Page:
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Last Updated: Sunday, 14 November, 2004, 21:54 GMT
Frustration of Darfur 'observer'
Commander Seth Appiah Mensah
Commander Seth Appiah Mensah of the African Union
An African observer in the Darfur region of Sudan has spoken about his frustration at having no power to intervene in the conflict.

Commander Seth Appiah Mensah told the BBC's Panorama programme that the remit he was working under was "highly restrictive" but added that he had no doubt that the Sudanese government was arming the Janjaweed militia.

The commander is one of just an initial 300 African Union troops sent to Sudan by the African Union in response to the growing crisis.

His role is not to keep the peace or to help the thousands of black Africans who have been killed in Darfur. It is to act as a protector for 120 unarmed observers who have been operating in the region.

These observers are in the country to check on reports of fighting, and take notes on ceasefire violations.


The government of Sudan forces and the militia work closely together in that area. It is difficult to distinguish who is who
Commander Seth Appiah Mensah, African Union

Sudan's government let the troops and the observers in after diplomatic pressure was applied - but on the basis that the soldiers did not act as peacekeepers.

The African Union has - however - recently agreed to increase its military force in Sudan's troubled Darfur region to more than 3,000.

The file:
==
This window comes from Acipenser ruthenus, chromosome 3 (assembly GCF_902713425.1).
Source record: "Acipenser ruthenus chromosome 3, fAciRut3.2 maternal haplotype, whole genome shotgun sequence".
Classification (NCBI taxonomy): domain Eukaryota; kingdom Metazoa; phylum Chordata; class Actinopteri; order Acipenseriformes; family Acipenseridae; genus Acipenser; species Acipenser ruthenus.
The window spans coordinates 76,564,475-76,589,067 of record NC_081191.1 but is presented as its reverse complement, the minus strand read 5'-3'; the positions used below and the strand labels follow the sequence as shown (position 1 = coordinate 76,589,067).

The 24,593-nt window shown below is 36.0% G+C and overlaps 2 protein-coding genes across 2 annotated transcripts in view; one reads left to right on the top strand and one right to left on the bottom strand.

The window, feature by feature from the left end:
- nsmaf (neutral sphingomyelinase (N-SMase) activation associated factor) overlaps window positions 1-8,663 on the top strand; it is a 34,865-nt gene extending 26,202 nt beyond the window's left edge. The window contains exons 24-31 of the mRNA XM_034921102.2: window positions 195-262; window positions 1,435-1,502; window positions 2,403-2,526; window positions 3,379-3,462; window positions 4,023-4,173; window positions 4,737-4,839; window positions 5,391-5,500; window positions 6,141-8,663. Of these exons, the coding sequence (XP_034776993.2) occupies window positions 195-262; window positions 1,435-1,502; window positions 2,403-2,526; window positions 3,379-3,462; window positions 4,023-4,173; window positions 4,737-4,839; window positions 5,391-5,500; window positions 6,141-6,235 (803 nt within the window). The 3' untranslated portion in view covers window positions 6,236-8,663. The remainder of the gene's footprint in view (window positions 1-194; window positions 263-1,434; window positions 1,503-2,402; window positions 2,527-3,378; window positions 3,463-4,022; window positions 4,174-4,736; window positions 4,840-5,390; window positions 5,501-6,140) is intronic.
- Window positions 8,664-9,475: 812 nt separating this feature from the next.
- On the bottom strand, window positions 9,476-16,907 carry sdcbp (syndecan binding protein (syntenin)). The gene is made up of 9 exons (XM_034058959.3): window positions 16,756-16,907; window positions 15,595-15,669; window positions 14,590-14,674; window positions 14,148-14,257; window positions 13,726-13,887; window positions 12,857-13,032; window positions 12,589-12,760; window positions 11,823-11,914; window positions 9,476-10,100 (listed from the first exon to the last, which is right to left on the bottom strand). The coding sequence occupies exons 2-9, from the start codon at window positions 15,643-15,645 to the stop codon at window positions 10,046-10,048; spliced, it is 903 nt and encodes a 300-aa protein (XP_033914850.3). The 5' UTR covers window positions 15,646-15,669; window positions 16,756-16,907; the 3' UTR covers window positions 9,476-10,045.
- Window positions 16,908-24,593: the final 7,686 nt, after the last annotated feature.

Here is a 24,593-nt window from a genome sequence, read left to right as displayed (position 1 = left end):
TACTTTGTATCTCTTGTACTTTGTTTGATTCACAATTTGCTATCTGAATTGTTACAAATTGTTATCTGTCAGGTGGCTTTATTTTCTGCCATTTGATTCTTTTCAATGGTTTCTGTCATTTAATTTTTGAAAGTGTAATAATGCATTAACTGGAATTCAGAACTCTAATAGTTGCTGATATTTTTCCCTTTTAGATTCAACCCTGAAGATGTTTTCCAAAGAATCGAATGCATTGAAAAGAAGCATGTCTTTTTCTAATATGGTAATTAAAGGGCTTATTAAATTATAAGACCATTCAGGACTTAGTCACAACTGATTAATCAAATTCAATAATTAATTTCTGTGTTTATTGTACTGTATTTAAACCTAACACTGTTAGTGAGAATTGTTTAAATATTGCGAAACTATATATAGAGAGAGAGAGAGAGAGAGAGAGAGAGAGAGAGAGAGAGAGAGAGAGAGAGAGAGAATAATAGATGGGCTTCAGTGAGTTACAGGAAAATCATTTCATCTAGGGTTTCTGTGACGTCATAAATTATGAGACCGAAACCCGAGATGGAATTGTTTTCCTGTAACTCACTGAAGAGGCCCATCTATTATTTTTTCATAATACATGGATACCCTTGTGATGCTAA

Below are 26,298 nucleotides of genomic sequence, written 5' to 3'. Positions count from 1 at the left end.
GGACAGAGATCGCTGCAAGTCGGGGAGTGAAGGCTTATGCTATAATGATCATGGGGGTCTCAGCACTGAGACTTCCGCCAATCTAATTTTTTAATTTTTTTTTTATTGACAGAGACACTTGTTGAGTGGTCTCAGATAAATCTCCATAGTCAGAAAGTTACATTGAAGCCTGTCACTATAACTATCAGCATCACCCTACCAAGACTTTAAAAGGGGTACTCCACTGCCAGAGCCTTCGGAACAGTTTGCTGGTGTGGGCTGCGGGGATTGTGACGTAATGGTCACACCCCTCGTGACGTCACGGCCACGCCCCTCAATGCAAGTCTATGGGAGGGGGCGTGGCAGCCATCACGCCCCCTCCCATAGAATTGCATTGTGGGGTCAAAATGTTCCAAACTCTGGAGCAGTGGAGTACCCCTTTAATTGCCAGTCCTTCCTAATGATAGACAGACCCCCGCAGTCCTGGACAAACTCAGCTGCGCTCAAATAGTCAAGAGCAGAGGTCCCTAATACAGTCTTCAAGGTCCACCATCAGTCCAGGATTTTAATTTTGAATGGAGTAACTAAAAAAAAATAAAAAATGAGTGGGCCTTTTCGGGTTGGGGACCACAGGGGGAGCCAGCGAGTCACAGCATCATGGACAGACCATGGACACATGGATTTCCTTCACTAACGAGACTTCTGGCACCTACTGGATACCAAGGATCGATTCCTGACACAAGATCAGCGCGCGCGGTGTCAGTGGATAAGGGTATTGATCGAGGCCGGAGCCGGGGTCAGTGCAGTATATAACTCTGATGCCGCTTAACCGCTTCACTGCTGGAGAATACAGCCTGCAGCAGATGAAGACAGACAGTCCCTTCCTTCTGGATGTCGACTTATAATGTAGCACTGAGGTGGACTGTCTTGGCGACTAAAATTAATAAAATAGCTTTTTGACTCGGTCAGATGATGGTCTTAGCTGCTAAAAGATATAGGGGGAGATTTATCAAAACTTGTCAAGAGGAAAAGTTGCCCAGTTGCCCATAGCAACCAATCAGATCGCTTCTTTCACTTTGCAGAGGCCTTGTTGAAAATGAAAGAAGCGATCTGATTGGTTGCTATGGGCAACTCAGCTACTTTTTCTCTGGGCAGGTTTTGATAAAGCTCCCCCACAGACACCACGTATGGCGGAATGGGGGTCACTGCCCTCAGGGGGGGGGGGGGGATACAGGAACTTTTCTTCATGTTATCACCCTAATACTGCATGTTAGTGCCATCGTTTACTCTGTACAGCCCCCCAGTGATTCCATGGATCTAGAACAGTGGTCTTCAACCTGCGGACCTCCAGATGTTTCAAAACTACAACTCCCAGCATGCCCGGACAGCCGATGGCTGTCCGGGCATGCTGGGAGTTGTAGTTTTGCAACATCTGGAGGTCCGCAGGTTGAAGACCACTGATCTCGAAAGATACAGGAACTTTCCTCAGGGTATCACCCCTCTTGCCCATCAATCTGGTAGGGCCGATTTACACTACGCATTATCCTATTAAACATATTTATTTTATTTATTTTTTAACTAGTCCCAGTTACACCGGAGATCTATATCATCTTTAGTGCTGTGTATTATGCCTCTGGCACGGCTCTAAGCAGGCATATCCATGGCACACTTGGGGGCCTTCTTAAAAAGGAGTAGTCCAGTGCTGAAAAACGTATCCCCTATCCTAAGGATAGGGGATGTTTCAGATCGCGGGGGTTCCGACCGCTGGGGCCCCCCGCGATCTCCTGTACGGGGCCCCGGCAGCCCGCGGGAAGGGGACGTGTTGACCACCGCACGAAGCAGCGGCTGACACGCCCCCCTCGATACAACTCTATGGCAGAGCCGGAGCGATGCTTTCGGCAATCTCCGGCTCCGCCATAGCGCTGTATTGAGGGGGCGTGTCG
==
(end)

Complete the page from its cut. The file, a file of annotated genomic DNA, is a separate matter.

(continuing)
Commander Appiah Mensah told the programme: "We do not have the capacity as at this time to go and act as a buffer force between the armed parties.

"At this level, what we do, we just respond to the complaint, investigate it, and submit our report. But we cannot go and stop the fighting, no.

"It's highly restrictive because we are not even allowed to look into issues like rape and other things.

Working closely

"Highly restrictive because it only gives us an ability to observe, verify and report."

The Ghanaian commander also said the Janjaweed in Darfur were getting their guns from the government, a claim always denied by the Sudanese government.

"The government of Sudan forces and the militia work closely together in that area," said Commander Appiah Mensah , "it is difficult to distinguish who is who.

"These weapons (used by the Janjaweed) are G3, you know, AK47 and all that. They are not traditional weapons that anybody can lay hands on.

"So if they are coordinating with the government they must be resourced by government, they must be supported by government."

Panorama: The new killing fields will be broadcast at 22:15GMT on Sunday, November 14 on BBC One

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The Janjaweed tactics
14 Nov 04 |  Panorama
Darfur in quotes
14 Nov 04 |  Panorama
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12 Nov 04 |  Panorama
Your comments
12 Nov 04 |  Panorama


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